This entry from the pantheon of Toad Lilies currently in bloom turned out to be a bit of a surprise, though it took a few years! I got this particular plant (and our 'Amethystina') from Park Seeds about 5 years ago in one of our bulb orders, and honestly when the plants arrived, they were so light starved, tiny and pathetic we didn't really think they had much of a chance of survival because they were fall planted. In fact, the first couple of years, we were convinced they had died off and just gave up on them, vowing that any future Tricyrtis would be spring planted. But a couple of years ago, we found them again, still pretty small, but alive! We had a few blooms sporadically before this year, where amazingly, they just shot out of the ground and reached about 2 feet or so and now are positively covered with blooms. They make a wonderful addition to the other Tricyrtis in the area, and despite the obviously 'studied' make up of this hybrid, I do think they are quite striking in the depth of color they exhibit. Of course, with me being a fan of most things purple, I'm delighted this one finally decided to take off for us ... so let's look at this series of shots that show them in their natural element.
Here you can get a better view and impression of what a mature bloom stalk looks like ... this one is just loaded with blooms all along the stalk, which makes for an impressive sight when just discovering this bit of 'Raspberry Mousse' among the neighboring Leatherwood ferns. We think they look perfectly at home in this context, and I'm pretty certain that the ferns help give them a bit of shade in the hottest part of summer and also help keep the moisture levels up in this particular area. (Just for orientation, they are planted among the ferns, Trilliums and Arisaema very near the house in the Woodland Garden.) Apparently this is Toad Lily Shangri La for the four specimens we have planted there, because all of them are blooming spectacularly this year ... so I guess we chose right the first time and found the magic spot, and if we had a bit more space, I'd like to put in a few more, but things are getting a bit crowded at this point.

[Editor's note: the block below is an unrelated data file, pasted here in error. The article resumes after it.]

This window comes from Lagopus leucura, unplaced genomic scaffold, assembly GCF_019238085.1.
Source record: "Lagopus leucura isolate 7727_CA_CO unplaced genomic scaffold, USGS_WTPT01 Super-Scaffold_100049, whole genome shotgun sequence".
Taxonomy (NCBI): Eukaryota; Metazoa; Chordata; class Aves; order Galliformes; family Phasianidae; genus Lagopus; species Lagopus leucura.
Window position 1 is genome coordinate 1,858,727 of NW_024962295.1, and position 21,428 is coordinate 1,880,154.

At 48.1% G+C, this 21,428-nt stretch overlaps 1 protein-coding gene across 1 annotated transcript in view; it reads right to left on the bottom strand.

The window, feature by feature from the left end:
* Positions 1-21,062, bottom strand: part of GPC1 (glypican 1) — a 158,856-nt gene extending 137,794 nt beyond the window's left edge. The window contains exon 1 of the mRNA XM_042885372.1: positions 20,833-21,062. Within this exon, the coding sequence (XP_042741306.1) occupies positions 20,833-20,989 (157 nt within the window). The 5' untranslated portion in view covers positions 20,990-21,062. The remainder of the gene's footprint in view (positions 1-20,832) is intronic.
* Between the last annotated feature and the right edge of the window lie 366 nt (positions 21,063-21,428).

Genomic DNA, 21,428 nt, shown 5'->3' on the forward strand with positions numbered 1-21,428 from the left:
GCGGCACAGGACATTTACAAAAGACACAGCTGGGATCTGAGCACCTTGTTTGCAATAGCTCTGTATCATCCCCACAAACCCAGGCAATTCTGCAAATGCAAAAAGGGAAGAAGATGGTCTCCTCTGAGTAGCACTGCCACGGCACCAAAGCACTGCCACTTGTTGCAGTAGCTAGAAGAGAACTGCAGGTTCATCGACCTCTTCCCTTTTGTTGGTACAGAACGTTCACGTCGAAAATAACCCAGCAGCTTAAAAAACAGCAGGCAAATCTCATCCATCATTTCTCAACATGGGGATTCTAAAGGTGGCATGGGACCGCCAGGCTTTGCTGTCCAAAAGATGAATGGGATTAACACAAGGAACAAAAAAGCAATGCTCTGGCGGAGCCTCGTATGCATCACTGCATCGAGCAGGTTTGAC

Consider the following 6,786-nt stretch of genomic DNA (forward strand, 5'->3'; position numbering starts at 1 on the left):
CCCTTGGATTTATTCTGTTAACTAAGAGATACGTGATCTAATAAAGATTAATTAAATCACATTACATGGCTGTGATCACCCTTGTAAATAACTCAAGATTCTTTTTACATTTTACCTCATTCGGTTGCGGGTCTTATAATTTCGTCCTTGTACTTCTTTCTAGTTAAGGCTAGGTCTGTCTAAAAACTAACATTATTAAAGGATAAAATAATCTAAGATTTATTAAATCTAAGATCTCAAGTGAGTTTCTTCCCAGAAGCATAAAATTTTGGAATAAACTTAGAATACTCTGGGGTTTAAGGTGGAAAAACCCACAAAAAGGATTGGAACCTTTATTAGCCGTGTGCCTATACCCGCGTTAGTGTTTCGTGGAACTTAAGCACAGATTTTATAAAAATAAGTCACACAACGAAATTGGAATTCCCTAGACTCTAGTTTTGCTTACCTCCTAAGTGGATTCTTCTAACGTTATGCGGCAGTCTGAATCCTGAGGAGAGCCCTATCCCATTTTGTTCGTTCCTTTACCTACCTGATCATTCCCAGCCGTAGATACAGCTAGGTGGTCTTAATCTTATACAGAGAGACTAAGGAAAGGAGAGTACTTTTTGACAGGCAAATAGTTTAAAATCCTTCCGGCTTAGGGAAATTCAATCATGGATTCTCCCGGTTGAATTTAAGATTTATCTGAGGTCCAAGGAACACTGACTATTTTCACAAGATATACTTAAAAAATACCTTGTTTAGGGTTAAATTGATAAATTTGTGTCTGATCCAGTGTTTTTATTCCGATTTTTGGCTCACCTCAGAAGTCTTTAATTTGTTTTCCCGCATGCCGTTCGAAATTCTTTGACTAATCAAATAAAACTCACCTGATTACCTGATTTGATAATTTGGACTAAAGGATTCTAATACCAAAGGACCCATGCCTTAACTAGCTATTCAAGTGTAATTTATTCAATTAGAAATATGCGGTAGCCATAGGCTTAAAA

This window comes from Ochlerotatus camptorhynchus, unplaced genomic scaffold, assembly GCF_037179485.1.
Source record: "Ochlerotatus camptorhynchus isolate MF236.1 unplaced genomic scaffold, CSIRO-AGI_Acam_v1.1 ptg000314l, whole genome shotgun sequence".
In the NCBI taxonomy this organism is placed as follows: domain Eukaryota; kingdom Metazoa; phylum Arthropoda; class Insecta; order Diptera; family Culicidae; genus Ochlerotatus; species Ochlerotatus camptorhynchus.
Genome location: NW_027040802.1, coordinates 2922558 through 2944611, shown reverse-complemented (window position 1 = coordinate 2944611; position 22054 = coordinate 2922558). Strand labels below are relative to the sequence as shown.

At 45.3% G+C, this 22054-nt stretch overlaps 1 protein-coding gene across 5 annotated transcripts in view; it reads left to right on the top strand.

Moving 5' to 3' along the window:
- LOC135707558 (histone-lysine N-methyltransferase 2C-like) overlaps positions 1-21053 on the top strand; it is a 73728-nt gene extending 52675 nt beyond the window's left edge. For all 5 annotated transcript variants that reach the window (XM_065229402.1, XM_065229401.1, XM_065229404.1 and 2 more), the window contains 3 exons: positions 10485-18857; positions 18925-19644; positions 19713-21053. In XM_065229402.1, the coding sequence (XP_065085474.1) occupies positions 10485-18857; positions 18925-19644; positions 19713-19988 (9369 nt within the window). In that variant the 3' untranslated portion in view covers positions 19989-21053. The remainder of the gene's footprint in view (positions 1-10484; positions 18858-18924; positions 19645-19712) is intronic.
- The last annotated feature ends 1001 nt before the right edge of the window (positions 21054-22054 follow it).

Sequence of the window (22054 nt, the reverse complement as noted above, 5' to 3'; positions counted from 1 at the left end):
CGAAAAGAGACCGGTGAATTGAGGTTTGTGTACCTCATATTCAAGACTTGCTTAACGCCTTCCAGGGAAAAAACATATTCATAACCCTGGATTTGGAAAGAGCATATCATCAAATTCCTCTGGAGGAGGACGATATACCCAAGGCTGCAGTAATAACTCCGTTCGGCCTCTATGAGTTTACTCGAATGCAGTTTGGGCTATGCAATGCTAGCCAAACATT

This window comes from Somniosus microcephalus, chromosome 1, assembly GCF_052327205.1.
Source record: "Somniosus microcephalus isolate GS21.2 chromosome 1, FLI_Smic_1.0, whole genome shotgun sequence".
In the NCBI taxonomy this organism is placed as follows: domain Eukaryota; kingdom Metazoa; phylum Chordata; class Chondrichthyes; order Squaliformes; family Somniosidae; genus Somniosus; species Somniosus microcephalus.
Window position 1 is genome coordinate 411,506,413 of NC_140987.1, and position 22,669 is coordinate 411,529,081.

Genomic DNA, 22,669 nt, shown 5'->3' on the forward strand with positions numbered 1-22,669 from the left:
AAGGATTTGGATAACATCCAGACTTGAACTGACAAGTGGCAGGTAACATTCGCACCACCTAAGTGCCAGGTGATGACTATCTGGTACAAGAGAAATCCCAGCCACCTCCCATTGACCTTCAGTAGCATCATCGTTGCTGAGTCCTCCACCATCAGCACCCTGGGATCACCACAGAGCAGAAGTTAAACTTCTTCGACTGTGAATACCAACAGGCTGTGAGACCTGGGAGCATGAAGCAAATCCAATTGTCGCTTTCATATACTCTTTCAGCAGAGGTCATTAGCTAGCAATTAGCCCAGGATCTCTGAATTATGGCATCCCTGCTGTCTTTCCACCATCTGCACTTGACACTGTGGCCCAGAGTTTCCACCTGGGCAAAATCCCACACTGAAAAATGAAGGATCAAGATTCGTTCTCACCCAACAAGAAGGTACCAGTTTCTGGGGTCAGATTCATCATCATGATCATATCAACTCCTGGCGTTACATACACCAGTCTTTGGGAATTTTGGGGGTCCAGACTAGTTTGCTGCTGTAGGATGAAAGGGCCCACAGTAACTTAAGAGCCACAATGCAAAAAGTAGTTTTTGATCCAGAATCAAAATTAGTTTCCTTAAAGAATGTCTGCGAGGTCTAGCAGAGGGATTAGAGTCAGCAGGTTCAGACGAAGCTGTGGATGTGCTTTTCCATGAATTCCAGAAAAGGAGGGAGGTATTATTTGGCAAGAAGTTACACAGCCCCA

That's one reason I've been trying out 'Gilt Edge' in a different spot by the front steps where it is positively thriving in its second year here. I've been scoping out a few other shady spots near the house where I could plant future Tricyrtis finds, and have some in mind should I find a must have specimen next spring. I'm sure Fernymoss would be thinking something along the lines of Ok, first it was hibiscus, now it's toad lilies! and he'll give me the perfunctory Where's it going to go? reaction. Such is the dilemma of the gardener hopelessly enchanted by the wily Tricyrtis ways ... at least I can always retort, Well, you're the one who originally wanted to plant these! But I'm actually much more pragmatic and this year I didn't buy a single Toad Lily ... I'm holding out for some of the more exotic ones, so until that happens, that conversation probably won't take place.
Finally, here we have a wider shot that gets most of this bloom stalk into the frame ... so you can see just how densely packed these blooms can get over time, and providing a bit more context should help you visualize how they look in the larger scheme of the ferns and other plants nearby. I'm not sure how well this might approximate their native climes in Asia (from whence they came), but for our Woodland Garden purposes, this planting works just fine for us! Splashes of purple amongst the ferns and violets always look especially attractive when everything else is winding down for the season in early Fall, so we look forward to the show every year around this time. I guess I could put it this way ... the Toad Lilies are a bit like the fabled 'Fat Lady' because when they're done blooming, Winter is just around the corner, but while the song lasts, we certainly enjoy every moment of it!